That sparked pandemonium in and of itself. But then one of their fireworks hit those of the first group, setting the whole place on fire.

Just imagine it -- nearly 60 kilograms of fireworks were exploding, half in the air close to the ground, half on the ground. There were sparks everywhere. People were running in all directions away from the blaze. Except me, who ran toward it -- I wanted to get a close-up shot of firemen trying to put out the blaze.

At the time, all I was thinking about was getting my nice close-up shot of the firemen, I wasn’t thinking that I myself could be hit and be injured or even killed. A friend of mine took a picture of me, standing out there alone, taking pictures close to the explosion. At the time, I wasn’t thinking about the danger, but whenever I see that picture, I am shocked.

The author taking photos of the explosion. (Photo courtesy of John Major)

Over the years I have gotten good about protecting myself while taking pictures.

I am very aware all the time I am on the field. When shooting pictures, I am very careful to watch out for fireworks that might be coming directly at me. The locals swear that jeans material is the only thing that can protect you from the fireworks and sparks, so over the layers that people wear to protect them from the cold, they usually wear a jeans jacket. And you never just run if fireworks happen to explode. You look at the direction that the balloon is traveling. You find cover as fast as you can and get behind it and cover yourself. Don’t just run wildly wherever your legs will take you.

This picture taken on November 11, 2016 shows participants preparing for the release of a hot-air balloon during the Tazaungdaing Lighting Festival at Taunggyi in Myanmar's northeastern Shan State. (AFP / Ye Aung Thu)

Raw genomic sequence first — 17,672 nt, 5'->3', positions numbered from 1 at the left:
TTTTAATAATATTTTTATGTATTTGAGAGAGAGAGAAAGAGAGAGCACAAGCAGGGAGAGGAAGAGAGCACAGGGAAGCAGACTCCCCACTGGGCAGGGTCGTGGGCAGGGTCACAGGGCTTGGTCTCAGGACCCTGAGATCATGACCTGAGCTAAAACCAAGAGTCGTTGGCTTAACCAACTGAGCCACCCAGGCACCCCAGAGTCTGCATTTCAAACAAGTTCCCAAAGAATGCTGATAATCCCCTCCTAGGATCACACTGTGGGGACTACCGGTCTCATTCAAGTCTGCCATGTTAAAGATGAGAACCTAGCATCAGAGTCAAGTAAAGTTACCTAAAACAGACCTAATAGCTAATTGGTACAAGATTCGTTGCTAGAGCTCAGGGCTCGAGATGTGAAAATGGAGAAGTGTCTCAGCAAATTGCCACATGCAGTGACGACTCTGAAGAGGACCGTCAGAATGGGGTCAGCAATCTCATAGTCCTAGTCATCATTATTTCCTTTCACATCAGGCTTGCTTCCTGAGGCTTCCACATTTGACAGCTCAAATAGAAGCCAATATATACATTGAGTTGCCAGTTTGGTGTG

I’ve also learned some lessons. Like don’t get too close to the group about to launch their balloon, because they’re all so tense. They are concentrating on the launch and are very stressed, partly because of the danger involved. Don’t go inside the balloon frame to take pictures -- something that I did my very first year, without asking permission from the group involved. Luckily they knew my girlfriend and knew that it was my first time at the festival, so they cut me some slack.

I suppose some people may wonder why locals would go to such a festival, when it can be so dangerous. Part of the reason, I think, is just how beautiful it is.

When everything works, it’s just magic.

 

This picture taken on November 18, 2015 shows young participants preparing to release a hot-air balloon during the Tazaungdaing Lighting Festival at Taunggyi in Myanmar's northeastern Shan State.November, 2015. (AFP / Ye Aung Thu)

I can attest to that personally because I have been swept up in it. After a few years, I was planning on proposing to my girlfriend, but didn’t have a specific plan in mind. In 2012 we were in the field. One of the balloons went up and the fireworks were really beautiful, people were dancing happily all around us, the group that launched the balloon were proudly shouting and hugging each other because the launch was such a success.

All of the excitement got to me and I felt like I wanted to spend the rest of my life with my girlfriend seeing beautiful things like that, finding success and happiness together. And so all of the sudden I got down on one knee and proposed. I didn’t even have a ring on me, I used the cable from my mobile phone to make one and used that. Luckily she said yes and we got married two years later.

I guess that’s the secret of this festival, the magic. For the locals, it’s their pride and joy. They work months on preparing the fireworks, thinking of what combinations will look most beautifully in the night sky. When everything goes right -- and the the balloon is up in the air and the fireworks explode beautifully, it is really something to behold. That’s why the locals are so crazy about it.

This picture taken on November 11, 2016 shows participants celebrating as a balloon carrying fireworks takes off during the Tazaungdaing Lighting Festival at Taunggyi in Myanmar's northeastern Shan State. November, 2016. (AFP / Ye Aung Thu)

And it is something that you can only see here. It is part of the country’s culture and something that we have to preserve.


This blog was written with Yana Dlugy in Paris.

 

 

Ye Aung Thu